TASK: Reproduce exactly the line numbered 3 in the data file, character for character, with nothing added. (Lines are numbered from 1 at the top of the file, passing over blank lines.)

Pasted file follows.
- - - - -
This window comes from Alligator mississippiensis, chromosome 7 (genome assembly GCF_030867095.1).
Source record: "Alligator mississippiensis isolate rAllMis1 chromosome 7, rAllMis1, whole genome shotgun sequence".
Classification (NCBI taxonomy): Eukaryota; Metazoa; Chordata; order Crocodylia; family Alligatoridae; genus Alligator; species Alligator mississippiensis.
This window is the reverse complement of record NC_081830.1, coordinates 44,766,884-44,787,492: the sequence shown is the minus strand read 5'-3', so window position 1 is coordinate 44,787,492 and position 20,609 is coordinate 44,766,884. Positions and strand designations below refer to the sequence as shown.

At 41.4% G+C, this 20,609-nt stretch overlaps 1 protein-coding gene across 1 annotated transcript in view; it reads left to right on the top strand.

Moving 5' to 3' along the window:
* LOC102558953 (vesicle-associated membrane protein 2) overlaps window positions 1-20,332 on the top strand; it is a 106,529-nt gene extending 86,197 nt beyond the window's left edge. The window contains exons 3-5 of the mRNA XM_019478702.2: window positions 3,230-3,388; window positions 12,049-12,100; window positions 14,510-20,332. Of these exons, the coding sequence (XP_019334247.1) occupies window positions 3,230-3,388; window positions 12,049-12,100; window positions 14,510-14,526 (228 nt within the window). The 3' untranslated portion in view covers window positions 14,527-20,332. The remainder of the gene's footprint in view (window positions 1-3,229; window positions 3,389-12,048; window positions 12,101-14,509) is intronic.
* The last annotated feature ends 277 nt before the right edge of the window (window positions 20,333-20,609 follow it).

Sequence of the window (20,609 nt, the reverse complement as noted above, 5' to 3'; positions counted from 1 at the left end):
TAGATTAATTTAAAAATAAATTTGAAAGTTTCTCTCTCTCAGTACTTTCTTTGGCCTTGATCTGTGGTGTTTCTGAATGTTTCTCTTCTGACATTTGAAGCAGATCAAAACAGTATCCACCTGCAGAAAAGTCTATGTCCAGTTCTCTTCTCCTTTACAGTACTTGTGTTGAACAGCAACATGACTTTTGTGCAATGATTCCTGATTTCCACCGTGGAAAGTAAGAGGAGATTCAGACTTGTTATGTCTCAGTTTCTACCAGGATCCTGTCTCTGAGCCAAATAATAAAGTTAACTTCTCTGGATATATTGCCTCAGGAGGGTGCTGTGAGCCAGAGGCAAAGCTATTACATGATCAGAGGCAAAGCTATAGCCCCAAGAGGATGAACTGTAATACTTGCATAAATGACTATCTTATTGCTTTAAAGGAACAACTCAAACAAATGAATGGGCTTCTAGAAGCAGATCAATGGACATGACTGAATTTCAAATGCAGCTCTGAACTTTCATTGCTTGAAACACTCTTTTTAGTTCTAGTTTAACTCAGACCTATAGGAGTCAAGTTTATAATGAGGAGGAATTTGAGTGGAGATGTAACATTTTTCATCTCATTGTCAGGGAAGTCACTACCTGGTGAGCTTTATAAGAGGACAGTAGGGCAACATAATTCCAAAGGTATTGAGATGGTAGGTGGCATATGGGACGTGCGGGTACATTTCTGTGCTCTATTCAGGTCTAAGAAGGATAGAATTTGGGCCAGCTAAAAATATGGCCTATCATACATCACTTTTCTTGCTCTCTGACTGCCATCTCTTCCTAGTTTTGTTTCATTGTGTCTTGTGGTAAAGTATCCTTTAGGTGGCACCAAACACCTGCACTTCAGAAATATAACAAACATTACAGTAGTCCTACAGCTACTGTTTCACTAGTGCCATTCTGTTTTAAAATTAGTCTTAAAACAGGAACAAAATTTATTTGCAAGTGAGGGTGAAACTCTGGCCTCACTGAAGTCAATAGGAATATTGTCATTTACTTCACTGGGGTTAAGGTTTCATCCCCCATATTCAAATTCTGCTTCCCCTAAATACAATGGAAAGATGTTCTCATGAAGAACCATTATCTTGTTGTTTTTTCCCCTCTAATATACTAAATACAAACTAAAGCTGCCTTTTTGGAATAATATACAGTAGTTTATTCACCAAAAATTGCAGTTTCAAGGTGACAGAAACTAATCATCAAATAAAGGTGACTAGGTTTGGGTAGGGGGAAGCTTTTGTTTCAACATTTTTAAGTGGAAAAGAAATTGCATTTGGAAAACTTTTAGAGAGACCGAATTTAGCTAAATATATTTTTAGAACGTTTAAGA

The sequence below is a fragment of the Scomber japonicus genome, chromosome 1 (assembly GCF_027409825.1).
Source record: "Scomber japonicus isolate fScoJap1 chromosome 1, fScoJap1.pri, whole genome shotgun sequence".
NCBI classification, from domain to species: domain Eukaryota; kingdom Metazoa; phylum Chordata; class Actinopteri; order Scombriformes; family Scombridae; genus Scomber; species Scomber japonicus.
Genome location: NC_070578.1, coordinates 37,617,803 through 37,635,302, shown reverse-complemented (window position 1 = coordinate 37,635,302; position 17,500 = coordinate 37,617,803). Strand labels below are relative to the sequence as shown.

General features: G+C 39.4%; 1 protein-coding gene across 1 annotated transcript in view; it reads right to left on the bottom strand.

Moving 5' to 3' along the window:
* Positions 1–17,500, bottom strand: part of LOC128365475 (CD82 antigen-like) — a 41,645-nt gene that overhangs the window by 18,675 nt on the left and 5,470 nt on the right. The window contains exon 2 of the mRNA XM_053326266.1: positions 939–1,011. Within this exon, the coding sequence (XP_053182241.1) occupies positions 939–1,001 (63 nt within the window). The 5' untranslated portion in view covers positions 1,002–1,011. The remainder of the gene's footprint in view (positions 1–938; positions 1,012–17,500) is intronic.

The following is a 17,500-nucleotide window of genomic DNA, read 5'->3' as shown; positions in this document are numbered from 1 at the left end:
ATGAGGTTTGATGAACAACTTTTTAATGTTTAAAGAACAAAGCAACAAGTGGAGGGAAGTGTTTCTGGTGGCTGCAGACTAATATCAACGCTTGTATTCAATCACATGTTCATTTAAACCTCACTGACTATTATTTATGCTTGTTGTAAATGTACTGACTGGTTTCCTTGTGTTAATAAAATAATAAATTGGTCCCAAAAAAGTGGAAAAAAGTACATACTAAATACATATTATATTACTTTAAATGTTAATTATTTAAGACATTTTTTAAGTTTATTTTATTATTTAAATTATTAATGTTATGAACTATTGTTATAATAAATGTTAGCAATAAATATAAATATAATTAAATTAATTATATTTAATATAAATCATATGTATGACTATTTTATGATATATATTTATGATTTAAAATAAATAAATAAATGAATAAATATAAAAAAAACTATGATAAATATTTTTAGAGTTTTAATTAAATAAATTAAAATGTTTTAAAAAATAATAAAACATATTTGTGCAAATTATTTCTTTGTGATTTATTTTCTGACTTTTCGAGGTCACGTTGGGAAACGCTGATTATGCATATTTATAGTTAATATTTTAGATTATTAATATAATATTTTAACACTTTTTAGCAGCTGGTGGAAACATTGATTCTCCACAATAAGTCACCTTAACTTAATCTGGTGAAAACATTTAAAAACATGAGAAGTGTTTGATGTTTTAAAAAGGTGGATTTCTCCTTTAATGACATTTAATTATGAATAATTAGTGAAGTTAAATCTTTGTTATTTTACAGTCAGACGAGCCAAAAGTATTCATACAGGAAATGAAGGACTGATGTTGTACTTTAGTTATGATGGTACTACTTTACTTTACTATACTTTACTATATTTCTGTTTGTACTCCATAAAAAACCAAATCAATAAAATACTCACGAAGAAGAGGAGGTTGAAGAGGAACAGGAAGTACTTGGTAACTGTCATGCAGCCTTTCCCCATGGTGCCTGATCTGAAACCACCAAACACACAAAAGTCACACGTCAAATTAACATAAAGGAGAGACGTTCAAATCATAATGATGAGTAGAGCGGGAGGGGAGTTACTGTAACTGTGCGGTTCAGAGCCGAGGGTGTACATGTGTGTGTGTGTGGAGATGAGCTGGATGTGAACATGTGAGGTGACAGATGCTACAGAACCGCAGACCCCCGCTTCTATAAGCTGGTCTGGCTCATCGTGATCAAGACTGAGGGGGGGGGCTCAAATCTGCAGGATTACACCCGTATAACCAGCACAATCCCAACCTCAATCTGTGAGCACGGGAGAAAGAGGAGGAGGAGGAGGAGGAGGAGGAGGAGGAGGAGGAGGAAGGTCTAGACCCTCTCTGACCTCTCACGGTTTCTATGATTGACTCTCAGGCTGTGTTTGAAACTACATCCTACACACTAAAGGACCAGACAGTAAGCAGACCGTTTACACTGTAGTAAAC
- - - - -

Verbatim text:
Classification (NCBI taxonomy): Eukaryota; Metazoa; Chordata; order Crocodylia; family Alligatoridae; genus Alligator; species Alligator mississippiensis.